Music

A Maddening Sweet Utterance

A Bhairavi thumri, as sung  by the reclusive Anjanibai Malpekar, the unsung queen of the genre, who taught many later stars of the Hindustani classical world, including Begum Akhtar, Kumar Gandharva and Kishori Amonkar

Raja Ravi Verma, A lady playing the Swarbat. Credit: Wikimedia

Raja Ravi Varma, A lady playing the Swarbat. The lady was modelled on Anjanibai Malpekar. Credit: Wikimedia

रसके भरे तोरे नैन, मोरे सांवरिया तोहे गर्वां लगालूं
आजा संवरिया, तोहे गर्वां लगालूं, रसके भरे तोरे नैन
दिन नाहि चैन, रात नाहि निन्दिया, आई रात नाहि निन्दिया
तरपत हो तरपत हो बिन चैन, रसके भरे तोरे नैन

These are the simple lines of a thumri in raga Bhairavi. The field of emotion created by these lines – the gamut of loving, yearning and waiting – is explored over ten to twenty minutes by the singer. An expert singer unencumbered by time could stretch this lament for transient love to a good half hour.

In translation, these lines sound as banal and clichéd as the sighs that any lovelorn person utters irrespective of gender, sexual orientation, language, caste, class, nationality, memory, culture or food habits. There’s no great imagery here other than ‘eyes brimming with love’ and ‘arms aching for an embrace’. It is the singing that makes all the difference. Each word, each phrase, is broken up and conjoined, and rolled over again and again; each syllable and every vowel massaged with music and held breath, coming to mean something special each time it is uttered. Restated as unique, the mundane universal becomes art.

In this rare recording of 7 minutes and 26 seconds, a fragment that seems to hang frozen in time, we have the unsung Anjanibai Malpekar giving taleem, or training, to Begum Akhtar.

Anjanibai, a Kalavant devadasi from Goa trained in Bombay’s Bhendi Bazaar gharana style, was known for both her beauty and music – she was Raja Ravi Varma’s muse and model from the ages of about seventeen to twenty-three. Oddly, these virtues kept her away from the spotlight. Forced to be a courtesan and mistress, Anjanibai was both sexually harassed and patronised by the rich. It is said that she survived an attempt on her life in 1923, but the laced drink affected her throat for years. At 40, she became a recluse in the most densely populated city in the world, preferring to sing for herself rather than perform, and to teach. Her disciples included future masters such as Kumar Gandharva, Kishori Amonkar (who says she owes her meend, which one could translate as the ‘glissando’ of Western music, to Anjanibai) and Begum Akhtar, who announced herself in 76 rpm gramophone records as Akhtari Bai Faizabad before she became the begum of the thumri form. Anjanibai’s reclusiveness was unlike, say, in another part of the subcontinent, M.S. Subbulakshmi. M. S. was also a devadasi of great beauty and natural talent, and was harried by lascivious patrons – but she made peace with the brahmin establishment.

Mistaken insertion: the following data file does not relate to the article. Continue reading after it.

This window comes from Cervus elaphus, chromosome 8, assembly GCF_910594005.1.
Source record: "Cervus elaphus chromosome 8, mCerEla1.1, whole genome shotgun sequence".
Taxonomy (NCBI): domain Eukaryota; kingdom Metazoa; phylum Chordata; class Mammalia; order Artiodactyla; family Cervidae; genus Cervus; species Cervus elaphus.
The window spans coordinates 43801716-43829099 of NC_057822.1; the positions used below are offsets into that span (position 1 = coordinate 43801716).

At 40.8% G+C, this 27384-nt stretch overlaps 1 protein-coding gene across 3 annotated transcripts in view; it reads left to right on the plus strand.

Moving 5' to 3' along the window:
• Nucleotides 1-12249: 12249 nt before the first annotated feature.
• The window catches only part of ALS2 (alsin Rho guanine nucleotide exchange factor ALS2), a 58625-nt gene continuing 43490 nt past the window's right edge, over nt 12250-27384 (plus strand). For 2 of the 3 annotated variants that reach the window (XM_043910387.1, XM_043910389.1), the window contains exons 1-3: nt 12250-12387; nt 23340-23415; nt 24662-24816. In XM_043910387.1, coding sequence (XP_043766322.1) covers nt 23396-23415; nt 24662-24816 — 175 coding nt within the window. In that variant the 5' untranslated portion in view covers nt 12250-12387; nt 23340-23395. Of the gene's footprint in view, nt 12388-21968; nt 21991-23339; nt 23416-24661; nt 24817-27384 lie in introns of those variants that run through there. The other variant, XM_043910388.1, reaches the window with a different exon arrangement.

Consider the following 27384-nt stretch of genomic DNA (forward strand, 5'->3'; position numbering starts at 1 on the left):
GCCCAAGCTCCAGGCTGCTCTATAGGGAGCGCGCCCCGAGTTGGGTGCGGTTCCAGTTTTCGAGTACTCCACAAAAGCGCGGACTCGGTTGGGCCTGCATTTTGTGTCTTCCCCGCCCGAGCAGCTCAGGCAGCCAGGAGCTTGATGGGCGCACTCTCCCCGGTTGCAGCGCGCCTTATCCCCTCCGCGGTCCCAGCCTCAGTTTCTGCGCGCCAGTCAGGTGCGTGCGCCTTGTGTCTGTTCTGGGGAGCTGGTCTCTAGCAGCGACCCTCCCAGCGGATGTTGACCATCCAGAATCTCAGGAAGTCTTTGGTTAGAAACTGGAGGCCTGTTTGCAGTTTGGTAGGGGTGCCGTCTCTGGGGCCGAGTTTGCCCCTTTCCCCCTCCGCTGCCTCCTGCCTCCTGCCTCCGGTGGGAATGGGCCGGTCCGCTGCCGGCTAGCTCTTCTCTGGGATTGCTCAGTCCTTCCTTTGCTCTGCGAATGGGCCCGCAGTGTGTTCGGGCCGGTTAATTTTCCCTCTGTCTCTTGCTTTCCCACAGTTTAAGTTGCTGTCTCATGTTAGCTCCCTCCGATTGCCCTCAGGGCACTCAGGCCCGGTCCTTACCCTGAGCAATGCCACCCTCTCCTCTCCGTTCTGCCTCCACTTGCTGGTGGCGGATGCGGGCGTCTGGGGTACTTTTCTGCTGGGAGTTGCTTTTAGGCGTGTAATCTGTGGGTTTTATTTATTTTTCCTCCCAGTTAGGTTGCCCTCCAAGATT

In the lesson that Anjanibai gives Begum Akhtar, she takes a rather khayal-like approach to the thumri with her pupil, and then complains of her voice being tired. Begum Akhtar takes over at about 4.40. The first word that the begum gently throws at us is the last word of the first line – nain, eyes – and, listening, we hold our breath until the end of the recording. She lingers upon nain before offering us the line in full: raske bhare torey nain. This time, the angle at which she arrives at nain is acute. She lands with supreme grace at nain on a dissonant vivadi note in the all-embracing scale of Bhairavi.

You must listen to the same lyrics rendered by the great Siddheshwari Devi, and also to Hari Devi Mishra interpreting them for the movie Gaman (Muzaffar Ali’s debut film before he made Umrao Jan), to which Mira Nair pays a remixed tribute in Monsoon Wedding. There is also a crass version of the thumri in Prakash Jha’s Satyagraha.

Barkat Ali Khan, younger brother of the better known Bade Ghulam Ali Khan, addresses the eyes as not just nain, but nain-wa, adding an endearing entreaty to the lament.

There are some who change sanwariya (सांवरिया) to balamva (बालमवा). Such changes – a word here or there, or an additional line – are common from singer to singer. Despite these changes, the emotions stay the same. The thumri is a meditation on the absent lover, about being one with the other even when the other is ever-absent (and the ‘other’ could well be the socialism that failed Faiz – socialism is as good an excuse as you can get to speak of lost love!).

Eyes, your eyes, welling with desire, my love
Your eyes brimming with me, my love
Love brimming your eyes, my love, your eyes
I’m the grief filling your eyes, your eyes
Your eyes filled with the grief I give
You’re the joy filling my eyes, my love
Your eyes are full now, O your eyes

Love that eludes my arms, let me hold you now
Let me float you in the sea of my eyes
The wait welling up in your eyes
The breath swelling up in your eyes
The high of love dilating your eyes
Your eyes waiting, unfulfilled, your eyes waiting
Come now, love, my arms are done waiting
Come, be the meaning of this wait
Come now, love, let my love see some light
Let this wait have a respite, come to my eyes
Let my eyes see you, give meaning to my wait
Come now, I have waited enough for you to come
For once let me wait for you to leave, come now
My eyes are brimming with you, my love
Eyes, your eyes welling with desire, my love

No rest by day, no sleep at night
No sleep at night, such a torment
What a torment, there’s no love in sight
Give me your eyes full of love, your eyes
Let me see them filled with my eyes
Let my eyes be filled with your eyes
Let me fill your eyes, fill my eyes with you
My love, my eyes, fill me with love
Your eyes are welling with desire, my love

S. Anand is publisher, Navayana. For the past three years, he collaborated on the Pardhan Gond artist Venkat Raman Singh Shyam’s autobiography, Finding My Way (forthcoming April 2016)